Did you know that how you hold the reins affects how balanced and stable you will be when your horse spooks or trips?

Or that it also affects not just your rein contact but how fluidly your whole body is able to move in sync with your horse?

Gripping the reins too tight or holding them too loosely can be equally as negative for your riding. This has to do with stabilizing versus mobilizing muscles as well as the difference between mobile or too-tensed joints.

In this video, I will show you how to hold the reins, so they don’t slide out of your hands, you can maintain good contact, and be soft on your horse’s mouth.

Hit play below and I’ll see you in the comments!

Callie

p.s. There’s a test you can to feel this from the ground – I bring our cameraman out from behind the camera to demonstrate this one… don’t miss it!

BETTER RIDING IN 7 DAYS (FREE MINI COURSE)

Daily exercises for an immovable seat, steady hands, and a happier horse

Your information is safe with us, learn how we use and process data in our Privacy Policy.

Better riding in 7 days (FREE Mini Course)

Daily exercises for an immovable seat, steady hands, and a happier horse

Your information is safe with us, learn how we use and process data in our Privacy Policy.

Related Courses

Related Posts

Callie King Image
My Best Instructor

I had taken lessons when I was younger but my first real instructor was my first horse, a 32 yr old Quarter horse named Scotch after what I presume was

Read More

Search

Comments

37 Responses

  1. Good demonstration of hand tension and how it effects balance, reactivity and overall body position/tension. I am a western rider and use split reins. Typically we ride w/ our hands flat and somewhat relaxed grip. Using one whole hand around both reins and a single whole hand around the rein on the corresponding side as the hand. Exchanging hands as needed during ride. Whole hand as opposed to between third and fourth finger to protect the ligaments from being sprained and to lend more strength of grip, if needed.
    Thanks! I always learn something from your videos.

  2. When learning to ride I was taught this, to hold the rein like you are holding a small bird in each hand, too tight will hurt the bird, too soft it will escape. The rein between 3rd finger and little finger, the thumb on top to steady and hold the rein.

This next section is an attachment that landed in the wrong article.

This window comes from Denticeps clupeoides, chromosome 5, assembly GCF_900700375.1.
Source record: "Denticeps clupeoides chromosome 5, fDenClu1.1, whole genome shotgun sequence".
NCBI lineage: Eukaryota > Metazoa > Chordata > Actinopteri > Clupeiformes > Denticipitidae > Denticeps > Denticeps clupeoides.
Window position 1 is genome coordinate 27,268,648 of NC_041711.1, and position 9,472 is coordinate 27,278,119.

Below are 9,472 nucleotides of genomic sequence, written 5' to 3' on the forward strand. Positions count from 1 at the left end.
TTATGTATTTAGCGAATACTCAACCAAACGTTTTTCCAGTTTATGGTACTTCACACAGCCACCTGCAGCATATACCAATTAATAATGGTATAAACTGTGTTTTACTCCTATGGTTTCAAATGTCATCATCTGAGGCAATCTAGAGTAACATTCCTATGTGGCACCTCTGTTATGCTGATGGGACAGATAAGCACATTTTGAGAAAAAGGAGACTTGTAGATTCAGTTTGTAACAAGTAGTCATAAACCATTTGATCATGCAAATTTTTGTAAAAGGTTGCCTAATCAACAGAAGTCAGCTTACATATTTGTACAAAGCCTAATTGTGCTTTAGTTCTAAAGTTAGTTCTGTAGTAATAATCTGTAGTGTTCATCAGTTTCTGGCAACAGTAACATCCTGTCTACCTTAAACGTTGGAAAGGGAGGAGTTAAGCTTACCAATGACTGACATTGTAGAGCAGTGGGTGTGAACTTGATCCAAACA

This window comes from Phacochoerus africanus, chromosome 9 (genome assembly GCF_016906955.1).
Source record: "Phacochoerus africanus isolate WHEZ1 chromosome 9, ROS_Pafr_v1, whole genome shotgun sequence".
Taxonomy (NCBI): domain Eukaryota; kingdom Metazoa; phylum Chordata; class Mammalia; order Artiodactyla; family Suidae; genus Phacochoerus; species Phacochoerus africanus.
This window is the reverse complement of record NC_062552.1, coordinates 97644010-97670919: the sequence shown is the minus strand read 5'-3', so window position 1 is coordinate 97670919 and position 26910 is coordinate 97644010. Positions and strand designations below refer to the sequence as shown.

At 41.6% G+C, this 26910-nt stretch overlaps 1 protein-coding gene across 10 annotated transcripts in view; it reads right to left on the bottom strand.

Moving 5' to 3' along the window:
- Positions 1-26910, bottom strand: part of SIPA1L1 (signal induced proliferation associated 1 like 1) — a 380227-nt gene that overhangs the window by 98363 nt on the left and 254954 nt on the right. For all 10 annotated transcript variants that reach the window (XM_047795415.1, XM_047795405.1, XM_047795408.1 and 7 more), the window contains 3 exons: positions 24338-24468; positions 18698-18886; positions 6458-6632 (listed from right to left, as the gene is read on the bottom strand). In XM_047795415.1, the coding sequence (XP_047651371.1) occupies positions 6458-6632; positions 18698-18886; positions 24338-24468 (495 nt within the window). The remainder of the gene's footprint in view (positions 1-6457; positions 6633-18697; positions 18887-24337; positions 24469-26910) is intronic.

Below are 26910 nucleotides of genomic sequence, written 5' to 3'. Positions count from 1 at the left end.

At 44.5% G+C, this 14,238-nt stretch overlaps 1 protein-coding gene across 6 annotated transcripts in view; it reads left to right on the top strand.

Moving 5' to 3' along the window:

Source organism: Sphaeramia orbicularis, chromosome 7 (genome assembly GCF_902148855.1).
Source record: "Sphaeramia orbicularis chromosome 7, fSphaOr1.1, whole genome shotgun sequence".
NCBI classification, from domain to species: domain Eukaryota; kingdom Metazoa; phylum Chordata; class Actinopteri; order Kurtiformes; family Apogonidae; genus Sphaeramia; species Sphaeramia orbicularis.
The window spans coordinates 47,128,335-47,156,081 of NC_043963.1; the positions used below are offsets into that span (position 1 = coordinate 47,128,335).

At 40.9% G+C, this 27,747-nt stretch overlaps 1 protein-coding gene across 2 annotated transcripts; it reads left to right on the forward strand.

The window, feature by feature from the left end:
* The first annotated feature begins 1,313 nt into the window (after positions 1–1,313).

Good video Thankyou x

  3. Could you clarify?
    The tighter the grip the more Ken stood firm and unable to move him
    The lighter the grip , then ken was easier to move……

    1. Tightening your hand makes you easier to move Leah – give the exercise a try with a friend 🙂

      Julia
      CRK Training Community Manager

  4. Thanks Callie for this video. My biggest problem (I do have many of them) has always been holding reins and no instructor has been able to get me / show me the right way over the last 4+ years. My arms would be straight/stiff when I wanted to shorten the reins. Many times I was also left wondering whether my arms were disproportionally smaller than my body. Also of course the universal problem – too tight reins or too loose! Wrapping your fingers around the reins in the right way probably will help me a bit in overcoming this – of course when I get back to riding.

  5. Can you tell me what brand bitless bridle you have on Ruger? When and why do you choose to use one?
    I’ve been considering trying one on my Appaloosa.

  6. Gosh is this timely! My instructors have repeatedly told me to close my fingers and shorten the reins. I’m the too soft example. I can’t wait to try holding the reins as demonstrated by Callie at my next lesson. Thank you!

  7. Wow this is the best description how to have soft hands! My FEI horse tends to get very strong; finally a way to keep him sop please. I had the most supple tempi changes today! Thank you!

Leave a Reply

Your email address will not be published. Required fields are marked *

Join Our HorseClass Social Community

Coming Soon!